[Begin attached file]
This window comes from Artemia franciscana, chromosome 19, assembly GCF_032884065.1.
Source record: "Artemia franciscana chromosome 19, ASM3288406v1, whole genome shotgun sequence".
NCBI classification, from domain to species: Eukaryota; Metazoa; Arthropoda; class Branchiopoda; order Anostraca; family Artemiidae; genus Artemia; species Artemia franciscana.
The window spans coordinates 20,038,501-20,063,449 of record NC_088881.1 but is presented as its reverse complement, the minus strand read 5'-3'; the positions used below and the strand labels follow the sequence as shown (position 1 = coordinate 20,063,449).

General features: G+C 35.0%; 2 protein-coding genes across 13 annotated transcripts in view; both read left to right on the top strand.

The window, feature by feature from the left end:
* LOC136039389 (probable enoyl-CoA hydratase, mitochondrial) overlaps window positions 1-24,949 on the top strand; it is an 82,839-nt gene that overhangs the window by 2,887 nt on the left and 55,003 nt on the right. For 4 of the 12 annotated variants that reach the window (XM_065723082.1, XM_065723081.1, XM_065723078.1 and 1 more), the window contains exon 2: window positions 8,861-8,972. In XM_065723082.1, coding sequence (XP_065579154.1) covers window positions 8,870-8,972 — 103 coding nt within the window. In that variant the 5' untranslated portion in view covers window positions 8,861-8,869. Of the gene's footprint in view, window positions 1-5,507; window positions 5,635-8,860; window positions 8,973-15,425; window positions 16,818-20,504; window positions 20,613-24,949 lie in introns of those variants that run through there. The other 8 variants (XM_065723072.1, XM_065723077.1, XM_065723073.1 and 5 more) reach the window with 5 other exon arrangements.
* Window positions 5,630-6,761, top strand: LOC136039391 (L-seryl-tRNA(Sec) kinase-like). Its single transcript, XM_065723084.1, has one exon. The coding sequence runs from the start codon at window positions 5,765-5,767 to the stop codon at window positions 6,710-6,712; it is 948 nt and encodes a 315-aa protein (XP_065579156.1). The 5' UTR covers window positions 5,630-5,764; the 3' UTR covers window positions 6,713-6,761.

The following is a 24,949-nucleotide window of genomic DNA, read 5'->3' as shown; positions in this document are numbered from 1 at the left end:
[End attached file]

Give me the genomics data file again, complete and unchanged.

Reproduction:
This window comes from Artemia franciscana, chromosome 19, assembly GCF_032884065.1.
Source record: "Artemia franciscana chromosome 19, ASM3288406v1, whole genome shotgun sequence".
NCBI classification, from domain to species: Eukaryota; Metazoa; Arthropoda; class Branchiopoda; order Anostraca; family Artemiidae; genus Artemia; species Artemia franciscana.
The window spans coordinates 20,038,501-20,063,449 of record NC_088881.1 but is presented as its reverse complement, the minus strand read 5'-3'; the positions used below and the strand labels follow the sequence as shown (position 1 = coordinate 20,063,449).

General features: G+C 35.0%; 2 protein-coding genes across 13 annotated transcripts in view; both read left to right on the top strand.

The window, feature by feature from the left end:
* LOC136039389 (probable enoyl-CoA hydratase, mitochondrial) overlaps window positions 1-24,949 on the top strand; it is an 82,839-nt gene that overhangs the window by 2,887 nt on the left and 55,003 nt on the right. For 4 of the 12 annotated variants that reach the window (XM_065723082.1, XM_065723081.1, XM_065723078.1 and 1 more), the window contains exon 2: window positions 8,861-8,972. In XM_065723082.1, coding sequence (XP_065579154.1) covers window positions 8,870-8,972 — 103 coding nt within the window. In that variant the 5' untranslated portion in view covers window positions 8,861-8,869. Of the gene's footprint in view, window positions 1-5,507; window positions 5,635-8,860; window positions 8,973-15,425; window positions 16,818-20,504; window positions 20,613-24,949 lie in introns of those variants that run through there. The other 8 variants (XM_065723072.1, XM_065723077.1, XM_065723073.1 and 5 more) reach the window with 5 other exon arrangements.
* Window positions 5,630-6,761, top strand: LOC136039391 (L-seryl-tRNA(Sec) kinase-like). Its single transcript, XM_065723084.1, has one exon. The coding sequence runs from the start codon at window positions 5,765-5,767 to the stop codon at window positions 6,710-6,712; it is 948 nt and encodes a 315-aa protein (XP_065579156.1). The 5' UTR covers window positions 5,630-5,764; the 3' UTR covers window positions 6,713-6,761.

The following is a 24,949-nucleotide window of genomic DNA, read 5'->3' as shown; positions in this document are numbered from 1 at the left end: